For the uninitiated, schemes like these are designed to give hackers direct access to your personal banking details, and can lead to a case of credit card or identity theft. So if you’ve received a billing email that appears to be from Netflix, take the time to vet it to see if it’s legit. Always check who the sender is by hovering your cursor over their email address, and above all, never click on any links that are included in the message's body. (Bad grammar and typos are also a giveaway that some "customer service" emails aren't 100 percent real.)

If the message is, indeed, suspect, log into your Netflix account directly. Then, you'll able to see whether or not the warning was real. If you have fallen victim to the scheme, don’t despair—but do remember to keep a close eye on your bank transactions, change your passwords, and touch base with your bank if anything fishy (or phish-y) occurs.

In the meantime, Netflix has advised members to learn more about keeping their personal info safe against phishing scams by visiting Netflix.com/security, or by contacting customer service directly, according to Good Housekeeping.

[h/t WGN-TV]

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technology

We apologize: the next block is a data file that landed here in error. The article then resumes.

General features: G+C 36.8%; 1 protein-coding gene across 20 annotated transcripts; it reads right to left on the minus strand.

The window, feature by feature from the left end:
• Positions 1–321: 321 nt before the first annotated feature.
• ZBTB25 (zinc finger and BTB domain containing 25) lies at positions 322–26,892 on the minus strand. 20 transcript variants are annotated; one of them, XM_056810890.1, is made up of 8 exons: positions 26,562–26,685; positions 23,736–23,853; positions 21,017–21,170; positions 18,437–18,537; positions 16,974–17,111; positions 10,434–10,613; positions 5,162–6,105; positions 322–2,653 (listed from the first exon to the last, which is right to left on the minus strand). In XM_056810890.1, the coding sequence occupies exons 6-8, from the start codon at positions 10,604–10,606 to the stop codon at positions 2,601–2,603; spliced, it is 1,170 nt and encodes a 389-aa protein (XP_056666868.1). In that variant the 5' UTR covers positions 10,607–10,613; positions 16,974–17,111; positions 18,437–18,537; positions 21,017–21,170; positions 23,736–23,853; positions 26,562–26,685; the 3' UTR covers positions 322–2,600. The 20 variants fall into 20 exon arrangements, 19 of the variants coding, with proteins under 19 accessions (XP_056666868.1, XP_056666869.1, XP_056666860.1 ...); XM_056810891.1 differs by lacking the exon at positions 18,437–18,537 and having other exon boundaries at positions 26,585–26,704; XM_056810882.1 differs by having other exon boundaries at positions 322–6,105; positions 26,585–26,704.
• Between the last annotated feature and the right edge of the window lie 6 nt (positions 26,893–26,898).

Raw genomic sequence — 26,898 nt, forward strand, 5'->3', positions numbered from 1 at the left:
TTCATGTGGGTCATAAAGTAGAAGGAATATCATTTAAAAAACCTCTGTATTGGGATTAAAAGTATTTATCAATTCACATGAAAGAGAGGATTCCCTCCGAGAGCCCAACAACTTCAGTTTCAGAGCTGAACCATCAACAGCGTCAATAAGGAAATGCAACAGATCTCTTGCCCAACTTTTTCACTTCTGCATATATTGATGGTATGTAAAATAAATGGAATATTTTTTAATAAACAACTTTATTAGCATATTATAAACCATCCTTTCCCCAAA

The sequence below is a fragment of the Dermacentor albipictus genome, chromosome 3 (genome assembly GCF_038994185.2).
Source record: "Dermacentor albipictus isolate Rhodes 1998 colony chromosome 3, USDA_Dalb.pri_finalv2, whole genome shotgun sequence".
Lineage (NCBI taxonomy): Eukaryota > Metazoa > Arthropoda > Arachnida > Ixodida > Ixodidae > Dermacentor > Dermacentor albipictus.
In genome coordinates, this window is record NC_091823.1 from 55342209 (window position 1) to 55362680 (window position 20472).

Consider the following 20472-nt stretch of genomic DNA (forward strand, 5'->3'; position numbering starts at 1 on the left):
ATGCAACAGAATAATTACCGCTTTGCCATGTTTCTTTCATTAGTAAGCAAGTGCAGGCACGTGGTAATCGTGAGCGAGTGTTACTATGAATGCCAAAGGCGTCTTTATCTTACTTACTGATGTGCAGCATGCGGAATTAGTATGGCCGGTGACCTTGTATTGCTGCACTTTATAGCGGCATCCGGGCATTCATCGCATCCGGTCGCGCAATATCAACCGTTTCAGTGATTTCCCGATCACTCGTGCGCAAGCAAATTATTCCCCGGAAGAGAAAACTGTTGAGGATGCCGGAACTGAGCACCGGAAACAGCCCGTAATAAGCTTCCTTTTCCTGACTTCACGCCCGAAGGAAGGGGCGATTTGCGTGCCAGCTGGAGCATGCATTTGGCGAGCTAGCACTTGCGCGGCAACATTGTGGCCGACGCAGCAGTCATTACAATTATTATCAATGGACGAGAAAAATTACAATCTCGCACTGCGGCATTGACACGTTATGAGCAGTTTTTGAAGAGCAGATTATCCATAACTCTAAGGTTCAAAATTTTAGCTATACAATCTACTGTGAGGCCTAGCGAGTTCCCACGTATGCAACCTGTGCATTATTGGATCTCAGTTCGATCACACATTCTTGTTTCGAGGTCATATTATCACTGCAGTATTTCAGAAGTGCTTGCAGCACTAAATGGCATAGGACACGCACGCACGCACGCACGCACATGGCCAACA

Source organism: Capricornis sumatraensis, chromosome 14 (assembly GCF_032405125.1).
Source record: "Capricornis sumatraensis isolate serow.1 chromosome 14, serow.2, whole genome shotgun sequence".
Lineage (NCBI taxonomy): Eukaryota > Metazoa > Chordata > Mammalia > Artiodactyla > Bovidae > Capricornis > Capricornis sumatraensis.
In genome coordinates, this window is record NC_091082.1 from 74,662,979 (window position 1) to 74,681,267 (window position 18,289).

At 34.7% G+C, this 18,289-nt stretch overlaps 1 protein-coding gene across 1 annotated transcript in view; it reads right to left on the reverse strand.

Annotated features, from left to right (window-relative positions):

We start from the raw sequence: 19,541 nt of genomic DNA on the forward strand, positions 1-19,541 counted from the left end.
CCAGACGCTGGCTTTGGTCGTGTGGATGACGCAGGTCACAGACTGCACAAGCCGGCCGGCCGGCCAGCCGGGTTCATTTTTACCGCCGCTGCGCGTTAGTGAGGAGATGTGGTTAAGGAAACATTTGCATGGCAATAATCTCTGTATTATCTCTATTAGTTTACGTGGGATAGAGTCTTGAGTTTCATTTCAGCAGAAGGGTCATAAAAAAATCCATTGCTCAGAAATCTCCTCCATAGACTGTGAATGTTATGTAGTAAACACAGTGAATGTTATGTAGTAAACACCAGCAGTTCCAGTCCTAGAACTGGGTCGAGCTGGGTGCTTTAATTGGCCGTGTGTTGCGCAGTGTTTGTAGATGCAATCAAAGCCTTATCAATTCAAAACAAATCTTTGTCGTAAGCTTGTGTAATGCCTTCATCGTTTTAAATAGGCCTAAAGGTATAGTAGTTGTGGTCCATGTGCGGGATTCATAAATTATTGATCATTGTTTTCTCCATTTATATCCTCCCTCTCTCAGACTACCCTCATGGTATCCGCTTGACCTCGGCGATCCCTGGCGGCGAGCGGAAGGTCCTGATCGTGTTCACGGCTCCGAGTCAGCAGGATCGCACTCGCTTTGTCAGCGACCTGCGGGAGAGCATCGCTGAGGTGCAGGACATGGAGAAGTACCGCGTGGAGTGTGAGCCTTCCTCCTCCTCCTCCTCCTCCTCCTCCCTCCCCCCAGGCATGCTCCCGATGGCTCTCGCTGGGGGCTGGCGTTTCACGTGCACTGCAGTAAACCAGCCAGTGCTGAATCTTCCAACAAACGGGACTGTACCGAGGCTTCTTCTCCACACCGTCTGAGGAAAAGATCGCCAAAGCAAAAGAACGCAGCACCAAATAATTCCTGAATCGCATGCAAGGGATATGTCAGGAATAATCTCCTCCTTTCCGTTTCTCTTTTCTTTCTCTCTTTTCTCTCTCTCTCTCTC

ABBA Is Going on Tour—As Holograms
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Missed your chance to watch ABBA perform live at the peak of their popularity? You’re in luck: Fans will soon be able to see the group in concert in all their chart-topping, 1970s glory—or rather, they’ll be able to see their holograms. As Mashable reports, a virtual version of the Swedish pop band is getting ready to go on tour.

ABBA split up in 1982, and the band hasn't been on tour since. (Though they did get together for a surprise reunion performance in 2016.) All four members of ABBA are still alive, but apparently not up for reentering the concert circuit when they can earn money on a holographic tour from the comfort of their homes.

The musicians of ABBA have already had the necessary measurements taken to bring their digital selves to life. The final holograms will resemble the band in the late 1970s, with their images projected in front of physical performers. Part of the show will be played live, but the main vocals will be lifted from original ABBA records and recordings of their 1977 Australian tour.

ABBA won’t be the first musical act to perform via hologram. Tupac Shakur, Michael Jackson, and Dean Martin have all been revived using the technology, but this may be one of the first times computerized avatars are standing in for big-name performers who are still around. ABBA super-fans will find out if “SOS” still sounds as catchy from the mouths of holograms when the tour launches in 2019.

[h/t Mashable]